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Durham e-Theses
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Signals of Early-Universe Physics in Cosmology

CHADBURN, SARAH,ELIZABETH (2013) Signals of Early-Universe Physics in Cosmology. Doctoral thesis, Durham University.

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This is a thesis on theoretical cosmology. The first and largest part is a study of cosmic strings, in particular their dynamics and signals in higher dimensional spacetimes. The second part is a study of black holes in a quintessence background.

Cosmic strings are predicted by models of the early universe. They were thought to arise, originally, from Grand Unified Theories, and more recently from brane inflationary models based in string theory.

In Chapter 3 we find exact solutions for cosmic string loop trajectories in higher dimensions, and find the regions of parameter space for which cusps exist. We find that winding the internal dimensions slows the average velocity of string loops, and conjecture that the periodicity of internal space may contribute to self-intersections.

In Chapter 4, we calculate the gravitational wave signal from cosmic string cusps in higher dimensions, and find it is much reduced relative to the 4D case. The main reason for this is the large reduction in the probability of cusps occurring on loops in higher dimensions, as well as a slight reduction in signal from individual cusps.

In Chapter 5, we study cosmic string trajectories in warped spacetimes, such as may be found in realistic brane inflation models. We find that contrary to claims in the literature, the warping of the internal space does not prevent the internal motion of strings. The energy associated with the warping of spacetime means that the energy of a loop appears to change over time from our 4D perspective.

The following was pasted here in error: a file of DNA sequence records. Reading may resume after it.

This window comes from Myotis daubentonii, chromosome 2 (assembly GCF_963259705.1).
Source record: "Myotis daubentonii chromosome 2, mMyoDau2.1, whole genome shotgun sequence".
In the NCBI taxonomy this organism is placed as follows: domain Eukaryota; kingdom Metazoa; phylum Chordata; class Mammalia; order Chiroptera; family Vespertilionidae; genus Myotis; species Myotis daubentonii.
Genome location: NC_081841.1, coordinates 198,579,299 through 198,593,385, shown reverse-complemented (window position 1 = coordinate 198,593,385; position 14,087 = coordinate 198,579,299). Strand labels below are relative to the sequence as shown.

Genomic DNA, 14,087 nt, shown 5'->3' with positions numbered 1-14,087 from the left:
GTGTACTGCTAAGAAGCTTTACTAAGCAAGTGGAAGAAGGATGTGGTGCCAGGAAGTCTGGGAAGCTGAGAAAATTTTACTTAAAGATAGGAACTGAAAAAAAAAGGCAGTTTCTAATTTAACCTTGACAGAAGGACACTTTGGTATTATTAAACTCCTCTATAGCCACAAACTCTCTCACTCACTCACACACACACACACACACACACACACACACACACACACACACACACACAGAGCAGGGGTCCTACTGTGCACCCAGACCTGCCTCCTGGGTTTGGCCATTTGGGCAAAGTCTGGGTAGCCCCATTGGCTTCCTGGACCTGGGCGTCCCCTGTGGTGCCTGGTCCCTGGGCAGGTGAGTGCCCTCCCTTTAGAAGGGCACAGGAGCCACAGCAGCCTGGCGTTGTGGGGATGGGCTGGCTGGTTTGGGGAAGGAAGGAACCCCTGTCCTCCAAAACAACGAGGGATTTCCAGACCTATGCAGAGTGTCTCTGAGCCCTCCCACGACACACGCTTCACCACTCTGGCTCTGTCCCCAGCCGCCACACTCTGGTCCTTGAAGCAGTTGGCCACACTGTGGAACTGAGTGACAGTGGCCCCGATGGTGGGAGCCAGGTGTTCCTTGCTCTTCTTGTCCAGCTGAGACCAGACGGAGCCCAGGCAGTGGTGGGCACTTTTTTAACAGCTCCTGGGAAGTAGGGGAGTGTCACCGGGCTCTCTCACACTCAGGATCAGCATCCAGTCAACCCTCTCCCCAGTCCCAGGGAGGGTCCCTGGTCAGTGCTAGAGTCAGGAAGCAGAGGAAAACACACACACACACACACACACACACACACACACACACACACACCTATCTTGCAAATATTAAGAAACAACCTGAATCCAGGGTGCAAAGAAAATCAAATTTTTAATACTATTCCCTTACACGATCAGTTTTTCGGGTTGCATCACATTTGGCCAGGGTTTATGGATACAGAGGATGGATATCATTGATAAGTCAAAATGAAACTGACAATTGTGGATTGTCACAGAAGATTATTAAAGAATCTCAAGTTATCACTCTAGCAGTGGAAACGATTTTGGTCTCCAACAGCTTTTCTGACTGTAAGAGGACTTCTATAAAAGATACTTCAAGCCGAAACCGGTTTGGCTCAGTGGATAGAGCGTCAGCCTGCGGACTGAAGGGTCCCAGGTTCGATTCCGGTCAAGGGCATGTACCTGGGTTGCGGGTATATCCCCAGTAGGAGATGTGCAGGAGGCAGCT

Finally, in Chapter 6, we find an analytic, general-relativistic solution describing a black hole in a quintessence universe. Quintessence is a model of late-time cosmic acceleration in which expansion is sourced by a scalar field. Our solution shows the interaction between this scalar field and a black hole. The scalar field is shown to continue its cosmological "rolling" behaviour everywhere, including on the black hole event horizon, and the black hole is shown slowly to accrete scalar field. This is a perturbative solution valid throughout all of space but only over a finite period of time.

Item Type:Thesis (Doctoral)
Award:Doctor of Philosophy
Faculty and Department:Faculty of Science > Mathematical Sciences, Department of
Thesis Date:2013
Copyright:Copyright of this thesis is held by the author
Deposited On:16 May 2013 15:40

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